Hoppin’ Down the Bunny Trail

My kids and I have been trekking through the end-caps filled with chocolate, plastic grass and trinkets since before Valentine’s day. Each week, we review that we are not buying any candy or anything else since it’s not Easter yet.

Have you noticed that Easter hasn’t happened yet? Easter is a holiday ¬†with a varying date based on the phases of the moon, so it can be as early as late March and as late as, well, late April, like it is this year.

Now that we’re only two weeks out, I’ve started to contemplate my role as the Easter bunny. Sissy’s already determined that the Tooth Fairy is ridiculous. I’m putting the Bunny in the same category. My kids are aware of the bunny, and I suppose he gets credit for the fun baskets and the egg hunt on Easter morning, but we don’t overdo it. The Easter Bunny doesn’t have the same authority as Santa, that’s for sure.

In looking for some history on the Easter Bunny, it appears that it’s been around since before Easter. Early Christians merged the pagan fertility festivals (in which the bunny played a huge role). Somewhere along the line, the Bunny got charged with delivering eggs. German children came up with the idea of building nests, and then eggs got dropped in there on Easter Eve.

American consumerism got hold of the idea, and the Easter machine was born. Candy, baskets, plastic grass, greeting cards, finger tip towels, egg plates, and every type of imaginable basket is now for sale by every major box store in the country.

Do you remember ever believing in the Easter bunny? I mean, Santa is a magical human, at least. But the Bunny? Any “bunny helpers” are clearly humans in a bunny suit. Real bunnies couldn’t possibly hold baskets, and why are they delivering eggs, candy, and toys, anyway? While I’m asking questions, how does the Easter Bunny get into houses? Now that I think about it, it’s more of stretch than Santa and the Tooth Fairy put together.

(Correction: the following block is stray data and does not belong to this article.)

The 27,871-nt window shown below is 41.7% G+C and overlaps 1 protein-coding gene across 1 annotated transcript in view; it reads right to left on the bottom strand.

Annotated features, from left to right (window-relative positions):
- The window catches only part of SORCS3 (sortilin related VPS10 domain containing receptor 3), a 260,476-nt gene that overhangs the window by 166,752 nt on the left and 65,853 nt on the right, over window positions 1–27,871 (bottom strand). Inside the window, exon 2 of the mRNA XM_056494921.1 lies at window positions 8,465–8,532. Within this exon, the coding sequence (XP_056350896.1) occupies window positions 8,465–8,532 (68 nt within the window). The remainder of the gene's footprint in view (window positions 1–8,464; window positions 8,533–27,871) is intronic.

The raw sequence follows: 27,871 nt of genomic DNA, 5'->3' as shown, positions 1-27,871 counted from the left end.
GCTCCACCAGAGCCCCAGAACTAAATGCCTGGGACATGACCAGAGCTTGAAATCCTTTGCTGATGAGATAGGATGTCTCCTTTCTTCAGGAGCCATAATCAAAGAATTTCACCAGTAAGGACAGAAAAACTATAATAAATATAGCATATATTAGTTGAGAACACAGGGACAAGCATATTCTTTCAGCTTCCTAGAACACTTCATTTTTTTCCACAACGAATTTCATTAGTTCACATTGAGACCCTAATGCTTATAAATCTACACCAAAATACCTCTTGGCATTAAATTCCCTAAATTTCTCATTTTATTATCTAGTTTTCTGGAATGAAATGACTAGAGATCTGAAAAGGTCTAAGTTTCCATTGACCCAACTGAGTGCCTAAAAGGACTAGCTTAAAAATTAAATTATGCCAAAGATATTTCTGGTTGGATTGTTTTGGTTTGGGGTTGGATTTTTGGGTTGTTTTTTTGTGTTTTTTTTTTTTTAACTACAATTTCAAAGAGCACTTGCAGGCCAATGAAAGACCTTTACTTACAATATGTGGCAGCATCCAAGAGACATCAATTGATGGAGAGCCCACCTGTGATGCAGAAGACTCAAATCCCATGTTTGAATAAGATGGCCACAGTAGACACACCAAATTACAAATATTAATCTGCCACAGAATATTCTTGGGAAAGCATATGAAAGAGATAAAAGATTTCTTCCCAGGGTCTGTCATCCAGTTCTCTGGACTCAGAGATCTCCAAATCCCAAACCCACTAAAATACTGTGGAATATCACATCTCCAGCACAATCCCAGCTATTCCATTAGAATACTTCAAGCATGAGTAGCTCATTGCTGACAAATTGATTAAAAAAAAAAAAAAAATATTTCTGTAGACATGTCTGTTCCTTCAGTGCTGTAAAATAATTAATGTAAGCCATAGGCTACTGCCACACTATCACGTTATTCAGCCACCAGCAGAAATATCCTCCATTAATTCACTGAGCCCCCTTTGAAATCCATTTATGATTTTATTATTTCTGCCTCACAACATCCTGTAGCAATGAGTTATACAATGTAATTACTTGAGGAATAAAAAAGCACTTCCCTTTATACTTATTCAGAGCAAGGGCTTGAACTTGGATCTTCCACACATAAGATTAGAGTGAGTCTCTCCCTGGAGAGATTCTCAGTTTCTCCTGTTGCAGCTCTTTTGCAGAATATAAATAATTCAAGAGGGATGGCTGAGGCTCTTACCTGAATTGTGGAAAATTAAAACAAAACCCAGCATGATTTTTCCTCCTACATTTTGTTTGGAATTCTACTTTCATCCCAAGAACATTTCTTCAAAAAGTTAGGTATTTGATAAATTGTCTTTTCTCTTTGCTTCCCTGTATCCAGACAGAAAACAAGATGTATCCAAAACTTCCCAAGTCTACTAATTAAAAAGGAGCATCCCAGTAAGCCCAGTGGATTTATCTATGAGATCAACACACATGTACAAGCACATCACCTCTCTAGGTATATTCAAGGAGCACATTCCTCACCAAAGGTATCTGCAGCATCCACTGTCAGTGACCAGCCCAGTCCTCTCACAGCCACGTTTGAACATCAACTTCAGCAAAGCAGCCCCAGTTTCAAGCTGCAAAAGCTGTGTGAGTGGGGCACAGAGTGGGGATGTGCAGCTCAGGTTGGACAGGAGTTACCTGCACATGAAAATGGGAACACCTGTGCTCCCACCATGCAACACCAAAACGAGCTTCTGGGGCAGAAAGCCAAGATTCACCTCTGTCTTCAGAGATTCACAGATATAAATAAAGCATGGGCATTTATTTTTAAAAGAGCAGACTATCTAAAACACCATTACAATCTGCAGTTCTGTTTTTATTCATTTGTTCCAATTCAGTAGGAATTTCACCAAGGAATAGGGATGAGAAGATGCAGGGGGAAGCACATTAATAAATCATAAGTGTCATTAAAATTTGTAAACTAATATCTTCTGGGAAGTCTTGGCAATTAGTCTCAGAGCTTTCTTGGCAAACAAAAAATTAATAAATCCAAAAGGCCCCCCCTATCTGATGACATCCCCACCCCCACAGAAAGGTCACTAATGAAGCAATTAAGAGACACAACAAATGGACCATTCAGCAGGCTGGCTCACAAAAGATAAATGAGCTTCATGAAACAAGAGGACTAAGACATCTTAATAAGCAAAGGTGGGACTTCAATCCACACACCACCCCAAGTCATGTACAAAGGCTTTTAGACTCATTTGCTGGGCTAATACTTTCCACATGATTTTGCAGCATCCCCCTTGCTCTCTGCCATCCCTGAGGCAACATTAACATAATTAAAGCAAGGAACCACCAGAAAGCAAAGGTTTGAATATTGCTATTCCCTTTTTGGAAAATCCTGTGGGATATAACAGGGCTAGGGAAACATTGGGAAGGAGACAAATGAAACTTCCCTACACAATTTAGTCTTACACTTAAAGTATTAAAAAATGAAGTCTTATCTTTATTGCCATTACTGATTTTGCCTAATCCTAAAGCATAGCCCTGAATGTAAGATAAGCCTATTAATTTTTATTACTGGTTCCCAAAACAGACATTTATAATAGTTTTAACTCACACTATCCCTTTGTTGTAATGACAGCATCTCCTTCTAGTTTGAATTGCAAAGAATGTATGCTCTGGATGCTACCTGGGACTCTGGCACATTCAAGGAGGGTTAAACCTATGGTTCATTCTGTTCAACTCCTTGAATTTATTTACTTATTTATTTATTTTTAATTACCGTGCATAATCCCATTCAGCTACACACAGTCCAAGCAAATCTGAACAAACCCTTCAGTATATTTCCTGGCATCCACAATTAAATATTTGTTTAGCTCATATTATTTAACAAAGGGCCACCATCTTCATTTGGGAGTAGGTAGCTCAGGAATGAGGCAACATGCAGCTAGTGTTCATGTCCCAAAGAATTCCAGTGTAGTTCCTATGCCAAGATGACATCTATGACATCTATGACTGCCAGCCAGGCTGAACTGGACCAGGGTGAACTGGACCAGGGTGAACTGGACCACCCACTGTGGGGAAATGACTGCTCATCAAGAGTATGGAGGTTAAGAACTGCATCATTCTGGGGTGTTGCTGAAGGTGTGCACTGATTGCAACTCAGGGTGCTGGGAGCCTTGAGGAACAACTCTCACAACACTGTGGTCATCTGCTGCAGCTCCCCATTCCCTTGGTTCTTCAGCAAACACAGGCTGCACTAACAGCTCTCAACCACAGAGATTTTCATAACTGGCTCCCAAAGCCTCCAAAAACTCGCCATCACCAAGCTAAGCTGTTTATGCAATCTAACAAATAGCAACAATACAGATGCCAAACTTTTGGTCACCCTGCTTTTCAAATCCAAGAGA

Do you play the Easter Bunny at your house? Do your kids ask questions? How old were they when they figured out there’s no way this could be for real?

6 replies on “Hoppin’ Down the Bunny Trail”

So, I’m Jewish, and the whole Easter Bunny/Santa Claus thing was never really a thing for me, except for the part where my parents expressly forbade me from ever discussing SC or the EB at school or with my friends. I thought it was because Jewish kids would get in trouble if they talked about it, but it was really so I didn’t spill the (jelly)beans to my classmates.

When she was four-years-old, we took MiniB to take a picture with the Easter Bunny. She took one look at him, turned to me with a very confused expression and asked “Why is that a man in a costume?” It was pretty awesome. We went with the Easter Bunny helper explanation and I don’t think she bought it. However, she does still believe that there is a real Easter Bunny that brings her stuff on Easter, even though she knows that some of the candy comes from me. I think she is happy letting those two ideas exist in her mind without exploring the possible inconsistencies. Chocolate is probably a factor in this.

Ugh, the Easter Bunny. I don’t even know if he’s supposed to be a real rabbit or a guy in a suit. There was a huge rabbit hanging out in our yard the other day and I suggested to my daughter that he was the Easter Bunny checking up on the house and she rolled her eyes and gave me one of those “Mom, you’re totally embarrassing me” sighs. She’s six. I know she firmly believes in Santa, but I think she’s faking her belief in the Easter Bunny in order to satisfy her love of cheap waxy chocolate.

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